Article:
(The Locomotive of History.)
In a notable expression, Marx described revolutions as the ‘locomotives of history‘. His point was that a substantial build up of power was necessary to drive, or sometimes drag, socio-economic changes forward – anything less powerful would fail. To keep with the analogy, Marx considered, the steam, or fuel, which would energise the engines working parts, would be provided by the anger, desperation and determination of the working class. Marx and Engels jointly came to this conclusion by considering the social conditions and labour process developed by capital by the19th century. They did this in two seminal works, the Economic and Philosophic notebooks of 1844 by Marx, and the ‘Conditions of the Working Class’ of 1845, by Engels.
The results of their research led them to conclude that the industrial working classes, because of their working and living condition, would be the ones to rise up and challenge the capitalist system. Their reasoning is summed up in the following extracts from the two works previously mentioned. First Marx. After discussing the exploited and precarious position of workers within the capitalist system, and the pouring of surplus capital into the production process, he noted that;
“This leads to overproduction and ends up either by putting a large number of workers out of work or by reducing their wages to a pittance….Eventually wages, which have already been reduced to a minimum, must be reduced even further in order to meet the new competition, This then leads necessarily to revolution.” (Marx 1844 Economic and Philosophic Manuscripts.)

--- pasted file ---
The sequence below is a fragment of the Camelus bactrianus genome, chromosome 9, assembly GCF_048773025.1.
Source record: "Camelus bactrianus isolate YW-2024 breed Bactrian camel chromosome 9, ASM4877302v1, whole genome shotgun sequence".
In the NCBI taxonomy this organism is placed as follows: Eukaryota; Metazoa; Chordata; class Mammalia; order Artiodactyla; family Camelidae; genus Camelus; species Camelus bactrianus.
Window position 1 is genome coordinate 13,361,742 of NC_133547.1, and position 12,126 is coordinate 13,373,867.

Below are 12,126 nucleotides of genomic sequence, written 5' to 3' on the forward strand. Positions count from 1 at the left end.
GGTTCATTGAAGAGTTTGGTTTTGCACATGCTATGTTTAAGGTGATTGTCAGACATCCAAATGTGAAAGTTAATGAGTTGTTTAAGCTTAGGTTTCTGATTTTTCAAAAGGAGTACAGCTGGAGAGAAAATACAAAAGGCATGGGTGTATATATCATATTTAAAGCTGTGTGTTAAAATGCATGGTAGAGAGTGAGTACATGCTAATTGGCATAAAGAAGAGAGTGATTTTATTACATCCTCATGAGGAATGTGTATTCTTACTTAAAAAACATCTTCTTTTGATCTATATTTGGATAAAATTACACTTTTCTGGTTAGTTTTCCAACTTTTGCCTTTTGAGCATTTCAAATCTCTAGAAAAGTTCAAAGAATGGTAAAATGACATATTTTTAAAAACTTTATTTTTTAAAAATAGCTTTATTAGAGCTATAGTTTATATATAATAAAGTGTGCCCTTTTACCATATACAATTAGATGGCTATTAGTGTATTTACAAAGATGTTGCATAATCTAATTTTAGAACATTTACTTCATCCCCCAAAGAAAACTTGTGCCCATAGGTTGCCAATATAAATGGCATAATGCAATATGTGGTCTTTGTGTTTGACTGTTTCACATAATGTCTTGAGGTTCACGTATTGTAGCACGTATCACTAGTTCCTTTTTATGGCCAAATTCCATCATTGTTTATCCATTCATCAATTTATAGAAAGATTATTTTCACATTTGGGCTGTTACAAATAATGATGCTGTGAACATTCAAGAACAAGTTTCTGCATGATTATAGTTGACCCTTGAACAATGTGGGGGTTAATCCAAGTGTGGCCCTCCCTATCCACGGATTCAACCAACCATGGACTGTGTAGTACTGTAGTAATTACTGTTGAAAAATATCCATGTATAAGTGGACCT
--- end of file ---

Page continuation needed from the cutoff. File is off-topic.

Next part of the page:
In this early work, Marx had identified and examined, the overall tendency of capitalism to overproduction through competition and mechanisation along with its alienating effects upon the lives of working people. It was a tendency, which if not offset, by some other factors (such as further world expansion) could, and would produce such epoch changing results. Engels examining conditions in England, the most advanced capitalist country at the time, concluded that the middle classes, were largely indifferent to the conditions experienced by workers.
“Hence also the deep wrath of the whole working-class, from Glasgow to London, against the rich, by whom they are systematically plundered and mercilessly left to their fate, a wrath which before too long a time goes by, a time almost within the power of man to predict, must break out into a Revolution..” (Engels. Condition of the Working Class in England.)
The working classes at that period in time were largely employed in mass-production industries. Huge labour-intensive textile and metal-working factories; mining and extraction industries; docks and shipping, shipbuilding, railways etc. It was the pattern of capitalist labour process for at least a hundred years, during which wages were relatively low, working conditions grim and living circumstances dire. Marx and Engels, considering these conditions, similar throughout Europe, reckoned that the poverty, long hours, fatiguing repetitive work, low pay and regular unassisted unemployment would drive workers to rebel. Further, if this rebellion occurred at a particular acute stage of crisis, a revolution could occur. But revolution for what?
Marx and Engels, did not see themselves as the grand planners of future society. They considered that would be the creative work of the working classes themselves together with their allies. For this reason, they did not indulge in projecting fantasy solutions onto the future. Marx in particular sought to arm the working and oppressed classes with nothing more than very sharp and durable weapons of criticism. Accordingly, most of his writings are analytical critiques of philosophy, economics, politics and history, with only occasional logical, but sketchy, possibilities of what might unfold in the future. The main problem, for the working classes was to overcome the contradictions of capitalism and solve the alienation of the bulk of humanity from the process of production and from each other.